News

Tuesday 20 March 2018

"I EVEN FORGET TO EAT SOMETIMES!"

The Save the Children Child Friendly Space (CFS) at Kenani Refugee Transit Camp in Zambia’s Nchelenge District is a hive of activity, with over 600 children at any given time doing different activities according to their age groups. It is a popular space for children at the refugee camp, providing an escape from the trauma of running away from their home in the Democratic Republic of Congo.

Tuesday 20 March 2018

A new Home for Zawadi and Lontina

Three year* old Zawadi is a happy and healthy child, running and playing around makeshift compound at Kenani Transit Centre. She is at ease in her surroundings and with other children. At first glance, one cannot imagine that she is an unaccompanied minor whose parents no one seems to know their whereabouts.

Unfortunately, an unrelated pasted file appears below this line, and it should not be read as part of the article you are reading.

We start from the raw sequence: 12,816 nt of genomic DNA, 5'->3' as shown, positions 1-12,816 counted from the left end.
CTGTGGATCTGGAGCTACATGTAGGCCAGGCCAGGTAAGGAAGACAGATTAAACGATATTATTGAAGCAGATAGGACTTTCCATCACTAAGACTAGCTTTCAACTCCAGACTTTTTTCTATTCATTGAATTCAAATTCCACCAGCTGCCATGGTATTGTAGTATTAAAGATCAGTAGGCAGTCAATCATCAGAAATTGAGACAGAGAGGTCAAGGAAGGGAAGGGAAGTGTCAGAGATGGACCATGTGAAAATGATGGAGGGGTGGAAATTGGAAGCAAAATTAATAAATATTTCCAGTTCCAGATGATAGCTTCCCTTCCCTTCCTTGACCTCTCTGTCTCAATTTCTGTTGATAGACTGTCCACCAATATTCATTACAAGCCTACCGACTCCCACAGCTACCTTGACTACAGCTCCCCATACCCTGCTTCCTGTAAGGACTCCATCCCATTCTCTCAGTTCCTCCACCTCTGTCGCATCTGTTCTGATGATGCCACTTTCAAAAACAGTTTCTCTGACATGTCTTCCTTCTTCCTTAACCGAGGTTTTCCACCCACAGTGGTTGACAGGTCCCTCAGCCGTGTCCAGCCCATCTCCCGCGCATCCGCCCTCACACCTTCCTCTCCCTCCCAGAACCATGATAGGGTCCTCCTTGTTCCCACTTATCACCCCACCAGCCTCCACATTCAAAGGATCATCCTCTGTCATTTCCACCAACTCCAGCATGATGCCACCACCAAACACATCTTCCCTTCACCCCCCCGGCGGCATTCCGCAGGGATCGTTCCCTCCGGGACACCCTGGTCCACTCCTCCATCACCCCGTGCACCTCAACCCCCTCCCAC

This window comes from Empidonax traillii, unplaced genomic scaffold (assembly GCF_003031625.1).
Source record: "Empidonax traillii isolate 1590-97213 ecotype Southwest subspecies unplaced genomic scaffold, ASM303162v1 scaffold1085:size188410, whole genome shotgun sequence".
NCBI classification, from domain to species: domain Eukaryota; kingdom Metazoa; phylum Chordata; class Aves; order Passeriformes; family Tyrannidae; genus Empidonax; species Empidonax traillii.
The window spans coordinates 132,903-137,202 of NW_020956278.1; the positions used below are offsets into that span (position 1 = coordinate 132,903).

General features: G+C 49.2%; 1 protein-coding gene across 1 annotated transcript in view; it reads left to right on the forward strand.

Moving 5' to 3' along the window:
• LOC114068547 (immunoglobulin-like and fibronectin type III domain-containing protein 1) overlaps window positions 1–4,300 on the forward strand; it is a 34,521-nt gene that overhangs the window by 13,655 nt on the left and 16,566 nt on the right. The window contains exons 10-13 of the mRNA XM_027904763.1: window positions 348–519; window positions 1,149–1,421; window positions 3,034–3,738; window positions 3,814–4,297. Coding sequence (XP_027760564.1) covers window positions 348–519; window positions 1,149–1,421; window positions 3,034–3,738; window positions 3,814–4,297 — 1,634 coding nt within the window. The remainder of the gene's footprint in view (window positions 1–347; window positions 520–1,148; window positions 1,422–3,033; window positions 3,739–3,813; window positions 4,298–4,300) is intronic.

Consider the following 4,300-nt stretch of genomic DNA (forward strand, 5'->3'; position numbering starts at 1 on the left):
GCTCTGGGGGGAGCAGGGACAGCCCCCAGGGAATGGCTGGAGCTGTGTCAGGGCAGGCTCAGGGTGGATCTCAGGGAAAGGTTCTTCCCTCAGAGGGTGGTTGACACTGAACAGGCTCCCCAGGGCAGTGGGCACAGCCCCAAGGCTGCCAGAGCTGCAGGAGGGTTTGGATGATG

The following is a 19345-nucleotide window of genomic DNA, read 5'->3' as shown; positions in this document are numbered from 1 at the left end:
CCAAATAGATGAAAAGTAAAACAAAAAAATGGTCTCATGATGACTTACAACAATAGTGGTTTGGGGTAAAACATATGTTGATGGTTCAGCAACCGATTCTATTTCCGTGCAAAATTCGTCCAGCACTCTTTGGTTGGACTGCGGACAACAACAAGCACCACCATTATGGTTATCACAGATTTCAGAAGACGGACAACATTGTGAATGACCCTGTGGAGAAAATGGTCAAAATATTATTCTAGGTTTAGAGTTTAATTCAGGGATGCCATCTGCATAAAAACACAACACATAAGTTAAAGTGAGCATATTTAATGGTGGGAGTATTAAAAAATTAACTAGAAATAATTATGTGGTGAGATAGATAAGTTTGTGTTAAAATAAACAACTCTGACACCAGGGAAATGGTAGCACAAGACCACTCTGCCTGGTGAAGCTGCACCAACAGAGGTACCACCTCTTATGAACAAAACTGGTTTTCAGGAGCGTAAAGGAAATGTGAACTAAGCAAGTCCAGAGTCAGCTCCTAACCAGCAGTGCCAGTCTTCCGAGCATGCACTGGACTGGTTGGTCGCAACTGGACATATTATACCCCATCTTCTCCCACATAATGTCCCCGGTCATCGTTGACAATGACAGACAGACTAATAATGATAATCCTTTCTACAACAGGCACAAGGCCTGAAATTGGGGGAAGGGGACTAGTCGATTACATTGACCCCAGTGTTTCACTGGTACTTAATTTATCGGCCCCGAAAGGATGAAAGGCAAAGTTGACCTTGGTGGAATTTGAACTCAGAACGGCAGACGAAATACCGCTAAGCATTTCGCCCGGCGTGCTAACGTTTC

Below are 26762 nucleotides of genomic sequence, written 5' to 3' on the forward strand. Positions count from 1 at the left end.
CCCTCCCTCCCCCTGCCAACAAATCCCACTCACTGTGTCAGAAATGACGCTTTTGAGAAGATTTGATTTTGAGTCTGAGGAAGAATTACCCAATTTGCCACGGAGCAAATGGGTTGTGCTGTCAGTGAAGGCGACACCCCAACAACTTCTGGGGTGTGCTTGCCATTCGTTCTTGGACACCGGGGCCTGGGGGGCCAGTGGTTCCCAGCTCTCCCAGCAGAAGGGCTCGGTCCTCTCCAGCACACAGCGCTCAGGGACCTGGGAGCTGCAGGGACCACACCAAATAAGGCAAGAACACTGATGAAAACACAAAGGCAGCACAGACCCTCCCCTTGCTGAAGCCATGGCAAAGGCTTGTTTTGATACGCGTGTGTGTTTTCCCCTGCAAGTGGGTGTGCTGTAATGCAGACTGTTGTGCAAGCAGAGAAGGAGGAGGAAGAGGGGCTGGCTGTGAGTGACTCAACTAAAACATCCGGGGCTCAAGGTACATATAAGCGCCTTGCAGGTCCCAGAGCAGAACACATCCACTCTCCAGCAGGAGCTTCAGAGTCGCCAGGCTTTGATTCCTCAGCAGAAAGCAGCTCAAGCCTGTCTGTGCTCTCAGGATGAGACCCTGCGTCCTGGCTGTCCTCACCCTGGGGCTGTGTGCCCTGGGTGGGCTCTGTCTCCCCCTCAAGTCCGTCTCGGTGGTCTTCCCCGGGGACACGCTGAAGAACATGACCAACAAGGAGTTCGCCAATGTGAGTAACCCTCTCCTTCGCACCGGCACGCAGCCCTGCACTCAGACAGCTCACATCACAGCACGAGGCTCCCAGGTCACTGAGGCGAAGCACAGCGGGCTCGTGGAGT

Monday 19 March 2018

FINDING MEANING IN HELPING CHILDREN RECOVER FROM TRAUMA

The Save the Children Child Friendly Space (CFS) at Kenani Refugee Transit Camp in Zambia’s Nchelenge District is a hive of activity, with over 600 children at any given time doing different activities according to their age groups. It is a popular space for children at the refugee camp, providing an escape from the trauma of running away from their home in the Democratic Republic of Congo.

Monday 18 September 2017

PRESIDENT LUNGU DETERMINES TO LEAVING NO CHILD BEHIND

Sustainable development should be for all, rich or poor, young or old, differently abled persons, as well as those who are able bodied. We will continue to drive efforts to achieving a better life and a better Zambia for all. 

 Maria Pihlgren/Save the Children

Wednesday 16 August 2017

Jennifer opts for school over early marriage.

18 year old Jennifer, with baby on her laps, is a young mother who resides in Petauke District, about 400 kilometers from the capital city Lusaka.

She comes from Kawanga community in Kalongo village in chief Mwanjabanthu’s area. Kalongo village is a large region with several homesteads spread across the vast land. Life in Kalongo is fairly simple, with families always trekking to cultivation fields as part of their livelihood.

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